That much was true, although as I stood in the slime watching Jade Skirt’s devotee going through the ritual, I was still puzzled. This ceremony was not much like the bloody sacrifices of men and quails I had been used to when I had served in the temples.

The goddess’s priest balanced precariously at the edge of the full channel. “O Lady of the Jade Skirt!” he cawed in a harsh, deep voice. “O Goddess of the rivers and springs, accept this, our unworthy gift!” And so saying, he tossed the object in his hands into the water at his feet. It made a soft plop and vanished from sight.

The goddess had received many gifts that morning, each of them accompanied by the same self-abasing formula. Some had been humble enough-tortillas, ears of maize, drinking vessels, a ladle full of burning incense-but the priest had saved the best till last, and the offering he had just made had been splendid: a small gold statuette of the goddess with glittering emeralds for eyes. It had been paid for by the water sellers. A small crowd of them stood around, some with the priest on the edge of the water channel, others looking up from the empty conduit next to it. Their canoes jammed the canal running beneath us under the aqueduct. Others, including Blue Feather, were at the goddess’s temple, where more offerings would be made.

It was the southern channel’s turn in the regular maintenance schedule, which is why it was empty of water. I stood in it among the rest of the water sellers and the other spectators, waiting silently for the ceremony to end and fervently wishing I were somewhere else. A fine drizzle had begun to fall. It plastered the priest’s long, already lank hair to his pitch-stained temples and made his black cloak hang limply around him, and made me feel more miserable than ever.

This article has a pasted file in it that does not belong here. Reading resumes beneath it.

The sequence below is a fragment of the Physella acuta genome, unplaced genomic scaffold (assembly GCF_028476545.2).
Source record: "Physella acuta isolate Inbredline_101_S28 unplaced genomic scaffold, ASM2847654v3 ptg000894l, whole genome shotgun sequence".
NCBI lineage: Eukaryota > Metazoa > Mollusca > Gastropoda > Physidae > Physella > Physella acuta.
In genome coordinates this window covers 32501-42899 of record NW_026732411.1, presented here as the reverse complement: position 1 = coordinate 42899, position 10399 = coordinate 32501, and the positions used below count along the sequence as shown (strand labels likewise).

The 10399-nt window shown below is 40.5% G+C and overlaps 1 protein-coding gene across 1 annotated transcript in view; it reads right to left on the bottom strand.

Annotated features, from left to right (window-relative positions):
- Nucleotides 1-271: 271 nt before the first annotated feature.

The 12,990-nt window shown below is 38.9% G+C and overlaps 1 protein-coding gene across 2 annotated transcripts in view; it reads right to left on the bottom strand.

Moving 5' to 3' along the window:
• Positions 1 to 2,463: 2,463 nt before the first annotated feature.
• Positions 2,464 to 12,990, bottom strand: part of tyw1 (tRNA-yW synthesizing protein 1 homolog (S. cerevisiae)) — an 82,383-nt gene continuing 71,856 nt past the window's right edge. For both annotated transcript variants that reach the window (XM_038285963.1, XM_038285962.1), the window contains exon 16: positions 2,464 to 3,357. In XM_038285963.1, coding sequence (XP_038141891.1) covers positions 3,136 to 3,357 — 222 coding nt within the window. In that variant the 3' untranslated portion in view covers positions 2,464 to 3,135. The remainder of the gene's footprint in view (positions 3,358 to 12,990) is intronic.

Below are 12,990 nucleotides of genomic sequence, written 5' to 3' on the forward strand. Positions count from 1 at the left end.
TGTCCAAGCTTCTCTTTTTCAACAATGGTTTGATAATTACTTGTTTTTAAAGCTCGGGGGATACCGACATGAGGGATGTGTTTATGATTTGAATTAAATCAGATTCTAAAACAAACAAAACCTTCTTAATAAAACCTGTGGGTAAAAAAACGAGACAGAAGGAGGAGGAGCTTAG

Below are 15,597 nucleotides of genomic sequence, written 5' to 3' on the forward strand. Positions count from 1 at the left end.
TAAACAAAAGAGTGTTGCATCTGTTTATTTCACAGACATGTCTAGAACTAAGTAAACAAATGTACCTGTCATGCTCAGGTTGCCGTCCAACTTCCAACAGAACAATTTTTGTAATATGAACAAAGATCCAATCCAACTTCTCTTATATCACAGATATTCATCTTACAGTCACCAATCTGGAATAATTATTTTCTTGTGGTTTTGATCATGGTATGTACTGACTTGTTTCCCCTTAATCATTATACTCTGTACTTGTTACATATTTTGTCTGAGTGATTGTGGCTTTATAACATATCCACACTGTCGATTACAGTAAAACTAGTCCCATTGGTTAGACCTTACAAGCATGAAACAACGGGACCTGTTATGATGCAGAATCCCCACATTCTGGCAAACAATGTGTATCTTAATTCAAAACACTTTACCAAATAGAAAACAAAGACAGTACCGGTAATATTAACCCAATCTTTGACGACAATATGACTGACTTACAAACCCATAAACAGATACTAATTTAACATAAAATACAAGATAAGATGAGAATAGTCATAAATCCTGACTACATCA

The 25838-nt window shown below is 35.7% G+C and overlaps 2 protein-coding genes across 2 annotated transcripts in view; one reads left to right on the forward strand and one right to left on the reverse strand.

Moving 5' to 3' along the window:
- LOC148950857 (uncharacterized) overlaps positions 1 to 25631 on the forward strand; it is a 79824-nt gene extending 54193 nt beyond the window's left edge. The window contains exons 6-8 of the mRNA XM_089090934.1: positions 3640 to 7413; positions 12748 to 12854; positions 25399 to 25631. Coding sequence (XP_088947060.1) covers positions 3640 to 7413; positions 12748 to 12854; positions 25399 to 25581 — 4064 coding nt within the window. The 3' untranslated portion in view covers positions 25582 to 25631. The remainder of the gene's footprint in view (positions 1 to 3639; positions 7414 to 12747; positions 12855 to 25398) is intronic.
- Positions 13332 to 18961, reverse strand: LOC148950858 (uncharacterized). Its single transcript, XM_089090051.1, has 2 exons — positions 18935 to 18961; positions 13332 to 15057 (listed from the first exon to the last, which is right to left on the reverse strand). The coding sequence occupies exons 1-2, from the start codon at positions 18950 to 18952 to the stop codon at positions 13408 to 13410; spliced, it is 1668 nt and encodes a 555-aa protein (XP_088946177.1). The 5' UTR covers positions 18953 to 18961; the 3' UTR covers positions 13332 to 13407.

“It always seems like a terrible waste to me,” someone nearby remarked.

“A waste of time, certainly,” I muttered. Then I peered around at the speaker. He had a plain, undyed cloak and the tonsured hair of a man who had never captured an enemy warrior in battle: the lowliest of commoners. I wondered whether he was one of the water sellers, but when he caught my eye he told me otherwise.

“I know what you mean.” He spoke quietly, for fear of upsetting our neighbours, although they were all huddled and shivering in their cloaks and probably longing to be elsewhere, too. “But we have to do it, don’t we? My parish provided the work detail that cleaned out that half of the aqueduct, you see, so we have to be here.”

“Cleaning these channels must be a nasty job,” I remarked sympathetically. One of the quirks of slavery among Aztecs was that it freed a man from many of the onerous duties that ordinary commoners were subject to, such as taking part in public works whenever the emperor or his officials demanded it. The only person I had to obey was my mistress. So I had no first-hand knowledge of the kind of labour that cleaning the aqueduct or shoring up the sides of a canal or whitewashing a palace might involve.